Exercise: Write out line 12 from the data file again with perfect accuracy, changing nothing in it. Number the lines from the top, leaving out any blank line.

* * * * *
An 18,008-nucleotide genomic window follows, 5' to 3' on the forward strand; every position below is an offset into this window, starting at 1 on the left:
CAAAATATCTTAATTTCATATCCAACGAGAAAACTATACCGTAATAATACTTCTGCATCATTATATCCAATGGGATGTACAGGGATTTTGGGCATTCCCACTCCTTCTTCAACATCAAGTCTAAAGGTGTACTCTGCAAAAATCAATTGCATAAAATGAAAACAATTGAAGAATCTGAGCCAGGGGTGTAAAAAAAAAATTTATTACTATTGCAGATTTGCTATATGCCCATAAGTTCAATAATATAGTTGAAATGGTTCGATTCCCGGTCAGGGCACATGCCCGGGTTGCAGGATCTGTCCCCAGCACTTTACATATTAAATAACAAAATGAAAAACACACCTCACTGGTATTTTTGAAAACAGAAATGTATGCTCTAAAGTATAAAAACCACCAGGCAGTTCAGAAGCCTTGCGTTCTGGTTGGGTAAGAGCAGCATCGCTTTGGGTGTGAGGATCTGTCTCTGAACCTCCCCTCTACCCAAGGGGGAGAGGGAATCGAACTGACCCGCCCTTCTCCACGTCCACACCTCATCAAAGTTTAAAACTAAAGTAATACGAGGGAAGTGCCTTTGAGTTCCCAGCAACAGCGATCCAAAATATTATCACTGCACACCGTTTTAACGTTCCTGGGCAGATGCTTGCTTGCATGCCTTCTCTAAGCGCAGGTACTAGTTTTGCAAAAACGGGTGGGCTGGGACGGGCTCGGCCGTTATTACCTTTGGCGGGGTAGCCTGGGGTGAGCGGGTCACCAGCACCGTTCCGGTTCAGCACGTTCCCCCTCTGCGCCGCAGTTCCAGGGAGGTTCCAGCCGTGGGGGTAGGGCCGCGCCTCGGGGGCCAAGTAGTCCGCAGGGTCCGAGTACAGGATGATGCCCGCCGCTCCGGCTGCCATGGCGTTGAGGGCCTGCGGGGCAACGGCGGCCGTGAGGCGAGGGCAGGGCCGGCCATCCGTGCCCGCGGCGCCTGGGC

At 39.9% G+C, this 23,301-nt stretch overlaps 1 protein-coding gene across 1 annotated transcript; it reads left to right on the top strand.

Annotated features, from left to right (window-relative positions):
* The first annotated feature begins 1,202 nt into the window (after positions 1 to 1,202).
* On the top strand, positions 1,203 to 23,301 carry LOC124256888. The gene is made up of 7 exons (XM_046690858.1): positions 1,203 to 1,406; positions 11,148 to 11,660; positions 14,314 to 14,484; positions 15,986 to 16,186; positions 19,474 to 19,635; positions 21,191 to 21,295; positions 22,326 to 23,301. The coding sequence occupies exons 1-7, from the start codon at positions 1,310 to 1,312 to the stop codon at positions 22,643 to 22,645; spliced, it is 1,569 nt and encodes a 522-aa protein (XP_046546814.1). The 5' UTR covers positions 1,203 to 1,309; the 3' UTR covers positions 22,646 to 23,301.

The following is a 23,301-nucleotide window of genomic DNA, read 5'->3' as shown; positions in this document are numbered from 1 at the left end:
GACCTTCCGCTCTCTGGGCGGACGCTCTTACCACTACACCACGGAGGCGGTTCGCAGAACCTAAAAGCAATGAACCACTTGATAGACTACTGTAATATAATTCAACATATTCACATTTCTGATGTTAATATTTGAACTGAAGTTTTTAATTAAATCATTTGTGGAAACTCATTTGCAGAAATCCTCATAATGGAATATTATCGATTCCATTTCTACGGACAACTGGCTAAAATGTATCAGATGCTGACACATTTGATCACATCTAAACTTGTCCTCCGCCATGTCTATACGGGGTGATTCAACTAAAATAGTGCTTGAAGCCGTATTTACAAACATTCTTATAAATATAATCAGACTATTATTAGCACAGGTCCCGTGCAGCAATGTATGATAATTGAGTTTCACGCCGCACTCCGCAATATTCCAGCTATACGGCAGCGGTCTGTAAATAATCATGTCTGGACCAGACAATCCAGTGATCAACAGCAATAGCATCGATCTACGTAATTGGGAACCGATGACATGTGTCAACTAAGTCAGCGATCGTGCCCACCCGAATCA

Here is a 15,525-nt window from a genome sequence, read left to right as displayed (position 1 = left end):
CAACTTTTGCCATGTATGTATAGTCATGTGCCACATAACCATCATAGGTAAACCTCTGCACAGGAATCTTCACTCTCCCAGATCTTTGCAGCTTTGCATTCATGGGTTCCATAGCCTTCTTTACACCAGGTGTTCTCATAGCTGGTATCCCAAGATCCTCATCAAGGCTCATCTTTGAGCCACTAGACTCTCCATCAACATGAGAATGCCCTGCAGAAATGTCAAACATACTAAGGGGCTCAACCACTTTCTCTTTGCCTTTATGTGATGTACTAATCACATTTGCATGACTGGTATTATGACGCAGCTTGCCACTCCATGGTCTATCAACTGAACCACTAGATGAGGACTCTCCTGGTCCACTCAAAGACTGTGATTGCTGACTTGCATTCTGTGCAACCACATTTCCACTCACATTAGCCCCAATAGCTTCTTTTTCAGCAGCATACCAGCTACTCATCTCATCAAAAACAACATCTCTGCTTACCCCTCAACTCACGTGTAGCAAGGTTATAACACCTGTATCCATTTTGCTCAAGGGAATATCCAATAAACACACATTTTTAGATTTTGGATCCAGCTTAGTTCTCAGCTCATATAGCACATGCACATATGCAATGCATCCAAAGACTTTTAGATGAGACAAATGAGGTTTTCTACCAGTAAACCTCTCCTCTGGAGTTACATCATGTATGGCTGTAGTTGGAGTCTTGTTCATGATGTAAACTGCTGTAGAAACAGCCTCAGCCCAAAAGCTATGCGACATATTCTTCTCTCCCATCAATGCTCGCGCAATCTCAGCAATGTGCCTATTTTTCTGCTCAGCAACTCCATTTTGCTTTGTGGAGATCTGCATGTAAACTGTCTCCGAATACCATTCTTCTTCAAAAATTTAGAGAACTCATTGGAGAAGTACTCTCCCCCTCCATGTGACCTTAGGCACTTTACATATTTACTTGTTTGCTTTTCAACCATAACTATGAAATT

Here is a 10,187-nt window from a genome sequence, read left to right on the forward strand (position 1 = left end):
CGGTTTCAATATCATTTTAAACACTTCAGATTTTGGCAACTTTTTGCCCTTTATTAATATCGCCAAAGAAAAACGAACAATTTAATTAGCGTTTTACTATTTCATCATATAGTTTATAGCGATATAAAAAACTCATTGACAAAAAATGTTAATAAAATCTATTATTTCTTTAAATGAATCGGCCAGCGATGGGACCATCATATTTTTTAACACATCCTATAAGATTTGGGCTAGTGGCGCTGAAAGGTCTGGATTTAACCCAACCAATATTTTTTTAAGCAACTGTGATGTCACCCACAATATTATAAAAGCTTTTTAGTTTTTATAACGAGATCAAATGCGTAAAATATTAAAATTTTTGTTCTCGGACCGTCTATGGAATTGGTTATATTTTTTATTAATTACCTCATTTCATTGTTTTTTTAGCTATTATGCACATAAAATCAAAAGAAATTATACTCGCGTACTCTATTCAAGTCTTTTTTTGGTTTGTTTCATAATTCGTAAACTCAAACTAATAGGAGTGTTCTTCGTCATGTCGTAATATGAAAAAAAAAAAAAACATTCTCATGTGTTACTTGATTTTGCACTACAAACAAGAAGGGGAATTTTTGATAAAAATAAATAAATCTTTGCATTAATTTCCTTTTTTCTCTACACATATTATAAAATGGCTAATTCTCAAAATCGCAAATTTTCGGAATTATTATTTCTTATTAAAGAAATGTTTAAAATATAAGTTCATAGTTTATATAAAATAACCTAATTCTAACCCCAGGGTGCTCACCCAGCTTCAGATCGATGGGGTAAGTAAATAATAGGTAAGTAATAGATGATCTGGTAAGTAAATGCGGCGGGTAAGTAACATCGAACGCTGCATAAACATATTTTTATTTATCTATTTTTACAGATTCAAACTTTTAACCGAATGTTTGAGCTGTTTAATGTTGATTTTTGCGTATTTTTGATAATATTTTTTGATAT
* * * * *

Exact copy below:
CGGTTTCAATATCATTTTAAACACTTCAGATTTTGGCAACTTTTTGCCCTTTATTAATATCGCCAAAGAAAAACGAACAATTTAATTAGCGTTTTACTATTTCATCATATAGTTTATAGCGATATAAAAAACTCATTGACAAAAAATGTTAATAAAATCTATTATTTCTTTAAATGAATCGGCCAGCGATGGGACCATCATATTTTTTAACACATCCTATAAGATTTGGGCTAGTGGCGCTGAAAGGTCTGGATTTAACCCAACCAATATTTTTTTAAGCAACTGTGATGTCACCCACAATATTATAAAAGCTTTTTAGTTTTTATAACGAGATCAAATGCGTAAAATATTAAAATTTTTGTTCTCGGACCGTCTATGGAATTGGTTATATTTTTTATTAATTACCTCATTTCATTGTTTTTTTAGCTATTATGCACATAAAATCAAAAGAAATTATACTCGCGTACTCTATTCAAGTCTTTTTTTGGTTTGTTTCATAATTCGTAAACTCAAACTAATAGGAGTGTTCTTCGTCATGTCGTAATATGAAAAAAAAAAAAAACATTCTCATGTGTTACTTGATTTTGCACTACAAACAAGAAGGGGAATTTTTGATAAAAATAAATAAATCTTTGCATTAATTTCCTTTTTTCTCTACACATATTATAAAATGGCTAATTCTCAAAATCGCAAATTTTCGGAATTATTATTTCTTATTAAAGAAATGTTTAAAATATAAGTTCATAGTTTATATAAAATAACCTAATTCTAACCCCAGGGTGCTCACCCAGCTTCAGATCGATGGGGTAAGTAAATAATAGGTAAGTAATAGATGATCTGGTAAGTAAATGCGGCGGGTAAGTAACATCGAACGCTGCATAAACATATTTTTATTTATCTATTTTTACAGATTCAAACTTTTAACCGAATGTTTGAGCTGTTTAATGTTGATTTTTGCGTATTTTTGATAATATTTTTTGATAT